Pen scanners experiences & suggestions?
September 1, 2004 7:15 AM   Subscribe

Pen Scanners: Just started grad school and am considering a pen scanner (like this one from C Pen) to store highlighted text from the many, many, articles I have to read. Does anyone have experience with these tools? Are they useful, or just another distracting gadget? OS X Compatibility? Any recommendations or experiences would be appreciated.
posted by aladfar to Computers & Internet (5 answers total)
 
I never had one, but a friend does. Yep, they're real.
posted by xammerboy at 7:22 AM on September 1, 2004


I vote for "distracting gadget," but then, I'm also against highlighters. The value in noting significant text, for me, lies not so much in marking it for easier retrieval later, but in having it pass through my brain as I transcribe it from the page. I think you'd be better served either handwriting notes from your books, or typing from them. It takes longer, but I think the staying power is far greater.

The main reason I'm against highlighters is that I see people--and not a few--color huge swaths of text. There's no efficient reduction happening, which would take place if you were to hand-write or type. You'd find ways of restating or resaying, and those are directly tied to learning. The other value of reduction is that it makes it much easier to review later, may mean that you can avoid taking the book everywhere, replacing the text instead with a few sheets of paper that can be carried anywhere and reviewed in lines, on transportation, in the john, wherever.

In fact, what I often find (and this is true for my professional work, too), is that I reduce a text, speech, or other materials in my notes, then re-expand them later for a report, essay, review, etc. In the expansion process, questions come up which require reading or research--another place good learning takes place as I review areas that I may have treated too lightly in my note-taking.
posted by Mo Nickels at 7:53 AM on September 1, 2004


I own the C-Pen. I think its usefulness depends upon what you use it for. If you need exact quotes quickly so you can reference them later, and enjoy a pretty slow and outdated technology, it'll be perfect. However, when I read, I take notes to help me remember and understand the text, and the C-Pen just got in the way. Also, it's usability is weak. The text detector is inconsistent and you spend a lot of time playing with the results later, which IMHO is just wasted time.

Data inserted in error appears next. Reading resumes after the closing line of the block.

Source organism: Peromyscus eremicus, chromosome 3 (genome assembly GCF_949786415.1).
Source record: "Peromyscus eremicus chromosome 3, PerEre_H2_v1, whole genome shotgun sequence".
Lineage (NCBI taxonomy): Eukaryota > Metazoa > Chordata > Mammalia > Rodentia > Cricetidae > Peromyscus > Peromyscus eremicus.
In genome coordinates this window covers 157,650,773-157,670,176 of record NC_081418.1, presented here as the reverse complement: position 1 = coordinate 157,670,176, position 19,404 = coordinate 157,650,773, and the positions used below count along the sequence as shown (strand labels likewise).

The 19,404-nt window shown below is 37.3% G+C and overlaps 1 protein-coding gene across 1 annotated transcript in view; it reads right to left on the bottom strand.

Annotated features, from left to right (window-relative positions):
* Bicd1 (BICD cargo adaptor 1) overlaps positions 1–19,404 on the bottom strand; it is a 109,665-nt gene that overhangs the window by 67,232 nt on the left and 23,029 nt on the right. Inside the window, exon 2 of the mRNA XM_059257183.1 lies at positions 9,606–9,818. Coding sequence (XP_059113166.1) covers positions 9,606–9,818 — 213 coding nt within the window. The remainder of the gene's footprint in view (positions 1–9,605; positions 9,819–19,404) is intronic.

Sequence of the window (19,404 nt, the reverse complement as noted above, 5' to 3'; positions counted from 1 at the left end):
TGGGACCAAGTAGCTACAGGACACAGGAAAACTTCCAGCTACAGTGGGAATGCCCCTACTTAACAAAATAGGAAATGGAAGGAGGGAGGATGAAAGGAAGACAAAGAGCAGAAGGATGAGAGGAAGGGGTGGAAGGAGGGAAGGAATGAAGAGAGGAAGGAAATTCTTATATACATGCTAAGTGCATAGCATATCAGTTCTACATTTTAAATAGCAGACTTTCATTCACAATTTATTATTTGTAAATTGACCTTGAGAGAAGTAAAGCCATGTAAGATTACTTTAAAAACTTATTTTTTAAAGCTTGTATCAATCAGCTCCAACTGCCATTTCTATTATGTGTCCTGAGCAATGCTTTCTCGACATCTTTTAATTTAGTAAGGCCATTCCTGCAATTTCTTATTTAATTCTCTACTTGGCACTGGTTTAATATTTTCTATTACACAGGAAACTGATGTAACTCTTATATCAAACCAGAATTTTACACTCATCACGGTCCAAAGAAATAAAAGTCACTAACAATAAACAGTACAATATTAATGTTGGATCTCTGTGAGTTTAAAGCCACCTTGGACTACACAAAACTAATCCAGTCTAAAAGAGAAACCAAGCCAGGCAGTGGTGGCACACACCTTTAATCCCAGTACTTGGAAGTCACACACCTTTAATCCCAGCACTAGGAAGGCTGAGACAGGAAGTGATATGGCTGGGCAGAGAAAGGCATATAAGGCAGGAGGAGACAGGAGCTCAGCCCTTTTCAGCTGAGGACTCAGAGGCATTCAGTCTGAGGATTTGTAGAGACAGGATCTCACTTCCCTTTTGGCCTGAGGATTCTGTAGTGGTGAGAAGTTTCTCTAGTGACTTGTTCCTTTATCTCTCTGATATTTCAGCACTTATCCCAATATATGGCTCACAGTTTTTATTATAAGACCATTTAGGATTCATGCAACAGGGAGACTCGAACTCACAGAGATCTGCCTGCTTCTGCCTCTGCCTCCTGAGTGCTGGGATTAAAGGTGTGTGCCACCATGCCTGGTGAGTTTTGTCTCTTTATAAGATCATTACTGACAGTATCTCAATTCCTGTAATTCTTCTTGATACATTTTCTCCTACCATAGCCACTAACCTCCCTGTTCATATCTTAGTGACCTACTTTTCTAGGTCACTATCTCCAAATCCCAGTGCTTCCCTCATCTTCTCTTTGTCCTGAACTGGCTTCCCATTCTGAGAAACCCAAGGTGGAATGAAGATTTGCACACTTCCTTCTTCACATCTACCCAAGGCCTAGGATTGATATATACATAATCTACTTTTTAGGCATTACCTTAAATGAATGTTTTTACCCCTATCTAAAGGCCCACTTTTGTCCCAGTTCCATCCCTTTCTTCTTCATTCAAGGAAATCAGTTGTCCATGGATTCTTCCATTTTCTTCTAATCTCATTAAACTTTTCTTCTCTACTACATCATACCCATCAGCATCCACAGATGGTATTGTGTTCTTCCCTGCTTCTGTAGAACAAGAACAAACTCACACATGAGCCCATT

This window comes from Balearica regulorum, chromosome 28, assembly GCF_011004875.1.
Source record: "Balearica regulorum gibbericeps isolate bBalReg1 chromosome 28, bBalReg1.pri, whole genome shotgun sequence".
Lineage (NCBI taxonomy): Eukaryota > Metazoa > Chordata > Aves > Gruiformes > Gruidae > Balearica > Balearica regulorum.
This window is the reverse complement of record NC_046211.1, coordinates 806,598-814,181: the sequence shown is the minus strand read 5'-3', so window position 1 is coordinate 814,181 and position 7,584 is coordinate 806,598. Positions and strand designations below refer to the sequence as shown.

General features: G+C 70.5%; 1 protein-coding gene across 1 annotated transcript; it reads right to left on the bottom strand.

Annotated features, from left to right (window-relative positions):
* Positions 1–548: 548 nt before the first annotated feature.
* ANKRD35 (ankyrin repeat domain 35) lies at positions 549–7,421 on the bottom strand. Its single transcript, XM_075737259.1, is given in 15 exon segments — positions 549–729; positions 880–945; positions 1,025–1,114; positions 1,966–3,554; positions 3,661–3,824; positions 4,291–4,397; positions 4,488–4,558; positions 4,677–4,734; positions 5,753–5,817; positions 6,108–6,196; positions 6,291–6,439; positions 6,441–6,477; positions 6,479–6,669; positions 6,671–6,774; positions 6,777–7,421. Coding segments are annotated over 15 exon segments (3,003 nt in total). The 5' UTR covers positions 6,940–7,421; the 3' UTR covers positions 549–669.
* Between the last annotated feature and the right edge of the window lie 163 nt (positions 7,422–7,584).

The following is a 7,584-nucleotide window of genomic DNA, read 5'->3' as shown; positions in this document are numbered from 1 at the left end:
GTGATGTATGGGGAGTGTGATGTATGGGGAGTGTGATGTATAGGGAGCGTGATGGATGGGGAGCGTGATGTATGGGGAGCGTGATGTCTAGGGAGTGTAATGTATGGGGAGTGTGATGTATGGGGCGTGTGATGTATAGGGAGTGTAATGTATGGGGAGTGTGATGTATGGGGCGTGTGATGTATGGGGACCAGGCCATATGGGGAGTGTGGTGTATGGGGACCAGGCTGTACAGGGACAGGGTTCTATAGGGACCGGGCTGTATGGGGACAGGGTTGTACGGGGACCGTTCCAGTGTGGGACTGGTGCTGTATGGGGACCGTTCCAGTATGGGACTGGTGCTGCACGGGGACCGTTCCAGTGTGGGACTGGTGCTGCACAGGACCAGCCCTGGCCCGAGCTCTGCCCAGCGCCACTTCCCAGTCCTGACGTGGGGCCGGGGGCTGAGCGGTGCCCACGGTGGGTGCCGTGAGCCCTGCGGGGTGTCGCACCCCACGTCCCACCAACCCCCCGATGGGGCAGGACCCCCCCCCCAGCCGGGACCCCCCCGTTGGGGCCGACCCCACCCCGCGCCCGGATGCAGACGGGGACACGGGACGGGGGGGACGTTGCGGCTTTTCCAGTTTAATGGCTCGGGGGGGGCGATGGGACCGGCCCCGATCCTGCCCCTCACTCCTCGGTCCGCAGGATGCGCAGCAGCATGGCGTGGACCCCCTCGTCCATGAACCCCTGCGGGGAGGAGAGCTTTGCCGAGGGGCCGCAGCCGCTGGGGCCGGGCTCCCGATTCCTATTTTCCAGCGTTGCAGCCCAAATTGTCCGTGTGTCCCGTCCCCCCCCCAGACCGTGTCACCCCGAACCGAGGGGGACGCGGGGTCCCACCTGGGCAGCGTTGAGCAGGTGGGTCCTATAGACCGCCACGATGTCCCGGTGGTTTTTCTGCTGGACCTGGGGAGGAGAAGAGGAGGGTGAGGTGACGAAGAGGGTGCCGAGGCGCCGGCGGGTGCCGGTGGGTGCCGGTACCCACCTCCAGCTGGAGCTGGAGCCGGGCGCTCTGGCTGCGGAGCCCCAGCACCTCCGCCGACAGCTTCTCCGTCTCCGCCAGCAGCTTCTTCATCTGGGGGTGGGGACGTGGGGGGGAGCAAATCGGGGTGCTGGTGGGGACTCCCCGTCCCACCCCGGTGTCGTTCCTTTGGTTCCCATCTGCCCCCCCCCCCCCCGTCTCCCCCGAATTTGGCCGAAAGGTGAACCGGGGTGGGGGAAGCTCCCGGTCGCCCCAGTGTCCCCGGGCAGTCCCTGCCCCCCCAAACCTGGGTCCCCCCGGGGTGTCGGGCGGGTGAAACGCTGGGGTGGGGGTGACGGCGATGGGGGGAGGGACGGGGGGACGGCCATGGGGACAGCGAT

It would probably work well with PhD students who need to reference passages, but I think a scanner/copy machine would do the trick and hell, most of the time you're in the library and they (the copy machines) are readily available.

It works...but the practicality isn't there yet. It's just an expensive toy for now.

And what Mo Nickels said. I completely agree.
posted by BlueTrain at 8:12 AM on September 1, 2004


Thanks much for the candid review BlueTrain - that's exactly what I was looking for. If I'm going to spend more time wrestling with the thing than I am getting notes taken, there's not much point.

And I agree completely with the notion of note taking as learning device. I take copious handwritten notes in class, and find that it helps me retain information. The same is sort of true for digesting articles, but I find that I skim more than I read every word. I was thinking it might be helpful to scan in the bullet points (I despise those people who highlight entire passages) and then expand on them later via word processor.

Part of my interest lies in a wiki that my classmates and I have created. Sharing notes and ideas on an article might be made easier with the C Pen as I'm going to be entering it into a web browser anyway.

So here's where I'm at: If I can get a deal on a C Pen (eBay, etc) I'll give it a try. Otherwise I'll stick to the old pen and notebook.
posted by aladfar at 8:44 AM on September 1, 2004


Hell, e-mail me and I'll sell you mine for a really cheap price. It only collects dust now anyway.
posted by BlueTrain at 8:53 AM on September 1, 2004


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